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Alison Weir returns with the enchanting third novel in her Six Tudor Queens Series: Jane Seymour, The Haunted Queen. To celebrate the release we've asked Alison, an academic and expert in Tudor history to share her favourite scandals of the Tudor period.

1. Henry VIII’s first adulterous affair
In 1510, when Katherine of Aragon, was expecting their second child, Henry VIII strayed for the first time. He kept his affair with Anne, Lady Hastings, a secret until her sister, Lady FitzWalter, wishing to spare her family a scandal, told her brother, the Duke of Buckingham, what was going on. Buckingham berated Anne, and her irate husband carried her off to a nunnery. The King ‘showed great displeasure’ and banished Lady FitzWalter from court, convinced that she had set women to spy on him in order to tell the Queen of his adultery; but Katherine already knew, and there was a very public row. Yet it was a wife’s duty to maintain a dignified silence in the face of infidelity, and in the end, Katherine had to concede defeat. Never again would she take Henry to task for being unfaithful.

2. Mary Boleyn’s secret pregnancy
By 1534, after having failed to bear Henry VIII a son, Anne Boleyn’s influence was declining, so she had good reason to be humiliated when her widowed sister Mary appeared at court noticeably pregnant. Mary confessed that she had secretly, and of necessity, married – for love – plain Mr William Stafford, a younger son of knightly birth with no fortune. Anne was furious, for Stafford was no match for the Queen’s sister. She had no compunction in persuading the King to banish the disgraced couple from court. The sisters never met again.  

3. Anne Boleyn’s fall
The fall of Anne Boleyn, in 1536, was probably the greatest scandal of the Tudor age. That a queen should be accused of adultery, with five men, one her own brother, and of plotting the King’s assassination, was sensational. It was all too believable: the state papers contain many cases of people damning Anne as a whore, and she clearly enjoyed flirting with the men in her circle. Suddenly, several of these men were arrested, then Anne herself was imprisoned in the Tower of London, where she was watched, and her every word reported. Her indiscreet babbling about her compromising banter with her alleged lovers only reinforced the case against her. The five men were condemned to death, and she was subjected to a show trial in the great hall of the Tower, and found guilty of treason. Four days later, she faced death on the scaffold with great courage.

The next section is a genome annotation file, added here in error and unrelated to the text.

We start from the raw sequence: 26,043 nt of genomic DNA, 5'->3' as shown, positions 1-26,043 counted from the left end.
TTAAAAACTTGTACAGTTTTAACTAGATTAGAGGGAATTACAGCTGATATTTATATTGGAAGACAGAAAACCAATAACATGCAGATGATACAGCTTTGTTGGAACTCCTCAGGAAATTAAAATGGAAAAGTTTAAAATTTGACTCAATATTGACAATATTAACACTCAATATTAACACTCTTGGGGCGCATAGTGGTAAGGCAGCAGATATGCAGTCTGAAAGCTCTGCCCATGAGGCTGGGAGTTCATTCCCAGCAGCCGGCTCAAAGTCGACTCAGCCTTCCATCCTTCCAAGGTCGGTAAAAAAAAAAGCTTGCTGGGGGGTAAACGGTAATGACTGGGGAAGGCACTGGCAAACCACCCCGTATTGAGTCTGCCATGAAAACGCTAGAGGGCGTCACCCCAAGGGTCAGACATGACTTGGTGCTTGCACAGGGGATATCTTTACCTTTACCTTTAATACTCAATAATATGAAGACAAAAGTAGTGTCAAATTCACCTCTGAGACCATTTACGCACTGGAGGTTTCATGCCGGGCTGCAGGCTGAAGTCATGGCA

4. Margaret Douglas’s illicit liaison
That same summer, Henry VIII’s own niece, Margaret Douglas, was imprisoned in the Tower under sentence of death. Her ‘crime’ had been to enter into a binding precontract of marriage with Lord Thomas Howard, which was treason in the eyes of the King, who was convinced that Thomas had been ‘aspiring to the crown’. Fortunately, Henry was fond of Margaret. He spared the lovers the death penalty and commuted it to imprisonment in the Tower. Their love poems still survive as a poignant reminder of a doomed romance, for Thomas died there, of a fever, in 1537. Margaret, ironically, had just been pardoned. She was still mourning her lost lover a year later.

5. Katherine Howard’s fall
Henry VIII was besotted with his fifth wife, Katherine Howard, whom he married in 1540, when he was 49 and she was probably 20. But, the following year, evidence of her adultery and past promiscuity was uncovered. The King broke down in tears, then called for a sword with which to slay her whom he had worshipped.

Katherine was held under house arrest at Syon Abbey while Parliament debated her fate. There was no trial. Early in 1542, an Act of Attainder depriving her of her life and possessions was passed, and in February, barely able to stand, she went to the block on Tower Green.

6. Katherine Grey’s secret pregnancy
In 1562, Elizabeth I’s cousin, Lady Katherine Grey was arrested and taken to the Tower. She had dared secretly to marry her lover, Edward Seymour, and become pregnant with a child who might live to challenge Elizabeth’s title. Having kept her condition secret for as long as possible, she was lucky that the Queen did not demand the full penalty for treason. Instead, she and her husband were both imprisoned, never to meet again. She died in 1568, aged 28, still under house arrest.

Thomas Saras

Thomas Saras

Marketing Executive and Head of the Realm at Hachette Australia Books. Mutant power: Aggressive humour. Lifelong Trekkie (I don’t find that offensive) comic book reader and former proud bookseller. Likes: Literary, contemporary and speculative fiction. Dislikes: Haters. Ideal date: My birthday.

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